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Career Advice

From Marc Cenedella
Marc Cenedella

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Salary

Salary Negotiation Tips: Making Your Case for a Pay Raise

Bargain to close a pay disparity by researching a position's value in your industry.

By Jack Chapman
Salary

Editor's note: Salary expert Jack Chapman and TheLadders want to help you negotiate the best deal you can. You can e-mail us your salary negotiation questions or situations or use #salaryQ to submit them via Twitter. Due to the volume of inquiries, we may not be able to respond to all questions submitted.

Q: I have been working at my present job for a year now. When I was hired I asked for more money but was told that at the beginning of the new year, when reviews were done, I would get the normal raise as long as I had earned it. I was also told that I would receive a better title with a higher salary at review time, which would make more of a difference in pay. I accepted the job "as is," have done a good job and recently received my regular two-percent raise. I am waiting for the meeting in which I will receive a new title, and was told during my review that my pay would be increased to be commensurate with my new title. Doing some research in preparation, I found that the position generally pays about $15K more than I was initially told I would get.

While waiting for that meeting, another kicker comes into play. My co-worker moved on about four months ago, and I've been doing the job by myself since then. My new co-worker started the beginning of this month, and I just found out that he is making that same figure that I feel I should be making, which once again is $15K more than they want to pay me, and $25K more from what I've been making. My plan is to present the documentation from my research first as to what this title should pay, and if they balk at paying me that, to bring up the fact the my co-worker (we do basically the same job) makes that much. My question is how best to handle this situation.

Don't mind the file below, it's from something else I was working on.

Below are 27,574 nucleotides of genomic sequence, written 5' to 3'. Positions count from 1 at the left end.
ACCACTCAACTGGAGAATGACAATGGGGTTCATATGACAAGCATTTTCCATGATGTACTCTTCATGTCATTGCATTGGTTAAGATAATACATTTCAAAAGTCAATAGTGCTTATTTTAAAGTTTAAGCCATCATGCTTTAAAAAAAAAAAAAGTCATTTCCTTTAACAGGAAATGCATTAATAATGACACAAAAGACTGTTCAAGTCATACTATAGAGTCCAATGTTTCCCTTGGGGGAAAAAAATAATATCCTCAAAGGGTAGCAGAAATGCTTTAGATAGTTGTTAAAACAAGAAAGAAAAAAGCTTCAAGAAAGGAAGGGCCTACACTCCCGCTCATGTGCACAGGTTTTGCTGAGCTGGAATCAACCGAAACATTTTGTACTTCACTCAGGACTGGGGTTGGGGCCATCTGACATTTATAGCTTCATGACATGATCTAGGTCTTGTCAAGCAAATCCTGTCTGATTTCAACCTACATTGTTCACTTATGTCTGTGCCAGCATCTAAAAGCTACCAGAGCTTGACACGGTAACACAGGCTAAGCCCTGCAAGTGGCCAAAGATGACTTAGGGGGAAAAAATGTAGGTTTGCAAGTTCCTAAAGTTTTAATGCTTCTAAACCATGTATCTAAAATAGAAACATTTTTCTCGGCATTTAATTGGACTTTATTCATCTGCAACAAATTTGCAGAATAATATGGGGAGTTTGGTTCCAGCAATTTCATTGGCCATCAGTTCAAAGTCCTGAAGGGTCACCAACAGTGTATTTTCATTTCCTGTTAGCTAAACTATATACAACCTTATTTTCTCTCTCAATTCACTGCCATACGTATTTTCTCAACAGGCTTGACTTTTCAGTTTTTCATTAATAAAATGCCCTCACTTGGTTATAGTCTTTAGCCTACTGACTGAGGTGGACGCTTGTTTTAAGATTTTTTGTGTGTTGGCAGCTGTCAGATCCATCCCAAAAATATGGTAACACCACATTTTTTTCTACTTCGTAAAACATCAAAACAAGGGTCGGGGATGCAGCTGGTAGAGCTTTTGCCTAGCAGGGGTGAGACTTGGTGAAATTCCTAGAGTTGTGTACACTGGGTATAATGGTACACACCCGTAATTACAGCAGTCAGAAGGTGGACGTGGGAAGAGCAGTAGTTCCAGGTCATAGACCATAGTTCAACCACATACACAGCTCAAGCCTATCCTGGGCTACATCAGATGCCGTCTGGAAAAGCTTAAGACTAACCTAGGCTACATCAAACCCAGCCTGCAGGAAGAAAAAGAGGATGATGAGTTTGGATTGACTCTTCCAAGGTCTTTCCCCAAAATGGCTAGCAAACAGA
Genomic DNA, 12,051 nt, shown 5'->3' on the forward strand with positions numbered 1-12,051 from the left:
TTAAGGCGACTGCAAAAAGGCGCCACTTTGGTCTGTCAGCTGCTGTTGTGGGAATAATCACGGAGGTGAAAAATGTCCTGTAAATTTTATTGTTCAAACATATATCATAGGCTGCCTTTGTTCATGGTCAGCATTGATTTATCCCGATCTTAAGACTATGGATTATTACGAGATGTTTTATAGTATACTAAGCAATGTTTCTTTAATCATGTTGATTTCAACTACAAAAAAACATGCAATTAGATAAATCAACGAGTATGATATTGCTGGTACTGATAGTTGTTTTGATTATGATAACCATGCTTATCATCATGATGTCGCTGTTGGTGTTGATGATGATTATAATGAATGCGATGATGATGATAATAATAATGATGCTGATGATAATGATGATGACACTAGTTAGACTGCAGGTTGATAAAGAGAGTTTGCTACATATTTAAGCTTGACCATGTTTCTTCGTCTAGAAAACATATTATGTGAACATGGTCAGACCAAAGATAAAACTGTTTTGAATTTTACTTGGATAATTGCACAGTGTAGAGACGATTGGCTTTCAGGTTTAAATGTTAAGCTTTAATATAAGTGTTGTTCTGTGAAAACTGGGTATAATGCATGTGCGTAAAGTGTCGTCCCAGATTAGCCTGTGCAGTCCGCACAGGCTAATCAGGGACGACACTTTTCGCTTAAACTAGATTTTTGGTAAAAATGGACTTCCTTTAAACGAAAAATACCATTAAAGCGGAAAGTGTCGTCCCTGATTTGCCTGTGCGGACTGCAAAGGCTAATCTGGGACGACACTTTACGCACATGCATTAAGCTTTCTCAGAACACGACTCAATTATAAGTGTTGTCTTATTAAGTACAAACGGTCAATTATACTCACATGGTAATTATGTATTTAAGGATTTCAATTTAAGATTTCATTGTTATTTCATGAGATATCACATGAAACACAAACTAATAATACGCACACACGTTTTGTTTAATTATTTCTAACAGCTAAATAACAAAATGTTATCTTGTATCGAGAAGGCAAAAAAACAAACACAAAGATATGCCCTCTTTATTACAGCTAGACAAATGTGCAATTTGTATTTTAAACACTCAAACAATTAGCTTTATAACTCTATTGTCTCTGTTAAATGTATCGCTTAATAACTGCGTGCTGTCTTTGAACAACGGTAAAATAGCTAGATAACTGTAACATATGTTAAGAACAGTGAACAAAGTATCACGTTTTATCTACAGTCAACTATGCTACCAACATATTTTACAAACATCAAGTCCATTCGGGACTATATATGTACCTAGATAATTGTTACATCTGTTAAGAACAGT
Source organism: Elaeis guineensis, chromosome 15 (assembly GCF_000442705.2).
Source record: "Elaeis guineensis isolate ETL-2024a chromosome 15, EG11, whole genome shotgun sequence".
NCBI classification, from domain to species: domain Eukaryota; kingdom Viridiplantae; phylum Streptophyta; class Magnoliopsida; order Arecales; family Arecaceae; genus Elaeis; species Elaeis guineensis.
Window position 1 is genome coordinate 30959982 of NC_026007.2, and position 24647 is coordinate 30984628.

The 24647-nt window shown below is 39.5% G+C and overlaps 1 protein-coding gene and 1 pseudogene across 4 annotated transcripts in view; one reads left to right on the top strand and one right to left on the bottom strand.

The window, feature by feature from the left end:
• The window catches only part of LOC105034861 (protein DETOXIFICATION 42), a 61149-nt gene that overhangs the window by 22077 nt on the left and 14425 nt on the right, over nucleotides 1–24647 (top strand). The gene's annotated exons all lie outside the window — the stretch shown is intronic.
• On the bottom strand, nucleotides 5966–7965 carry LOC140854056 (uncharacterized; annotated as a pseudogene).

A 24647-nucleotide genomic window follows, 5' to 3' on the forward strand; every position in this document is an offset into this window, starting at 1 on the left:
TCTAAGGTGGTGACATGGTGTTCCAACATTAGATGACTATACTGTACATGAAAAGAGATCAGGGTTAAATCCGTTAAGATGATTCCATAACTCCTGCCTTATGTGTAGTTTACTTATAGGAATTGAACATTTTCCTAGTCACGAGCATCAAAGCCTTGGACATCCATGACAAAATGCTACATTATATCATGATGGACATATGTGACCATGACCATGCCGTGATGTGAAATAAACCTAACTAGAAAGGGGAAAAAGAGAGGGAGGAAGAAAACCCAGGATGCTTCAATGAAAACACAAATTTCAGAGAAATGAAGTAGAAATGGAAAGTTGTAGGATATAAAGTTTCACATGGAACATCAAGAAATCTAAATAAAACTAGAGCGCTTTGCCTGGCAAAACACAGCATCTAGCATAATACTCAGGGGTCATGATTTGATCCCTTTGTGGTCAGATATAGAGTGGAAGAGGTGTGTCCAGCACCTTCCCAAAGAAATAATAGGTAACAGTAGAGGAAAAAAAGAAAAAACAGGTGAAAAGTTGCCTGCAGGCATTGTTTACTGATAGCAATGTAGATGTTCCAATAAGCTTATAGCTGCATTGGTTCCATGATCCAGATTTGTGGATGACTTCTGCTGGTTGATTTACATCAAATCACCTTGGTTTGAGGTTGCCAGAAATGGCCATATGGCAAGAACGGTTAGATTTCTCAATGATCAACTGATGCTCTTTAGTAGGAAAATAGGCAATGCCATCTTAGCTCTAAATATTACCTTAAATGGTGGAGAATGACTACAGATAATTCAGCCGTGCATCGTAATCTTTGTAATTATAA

A: It's always a good idea to get salary and compensation promises down on a piece of paper somewhere or in an e-mail. When it comes to fulfilling promises, even people with good intentions sometimes forget what they promised, or perhaps a new manager is coming to take the old manager's place and your promise leaves just as your manager leaves. Your plan on presenting the documentation first as to what the title should pay and then answering objections if they balk at that seems a little backwards.

I would suggest that you bring in the research, but that you start the negotiations with your ideal. “I'm glad I have the chance to talk with you about my performance and compensation. Once we've gone over my performance, I would like to spend a little time telling you what I think my ideal compensation should be and then take the discussion from there." Then when it comes time to talk money, explain what your ideal number is (see marketplace value formula in chapter five of my book) and explain your justification for that number. The number should be bigger than what they're thinking, even bigger than what their range is. Then you can let them off the hook a little bit, so to say, and say to them "I know you probably can't reach my ideal number even if I'm worth it, but what can we do to get closer to that number?" Then it'll be easier for you to negotiate from the top down rather than from the bottom up.

Jack Chapman's book, "Negotiating Your Salary: How to Make $1,000 a Minute," has been used by over 150,000 individuals to increase their salary. Find info and strategies to boost your salary online

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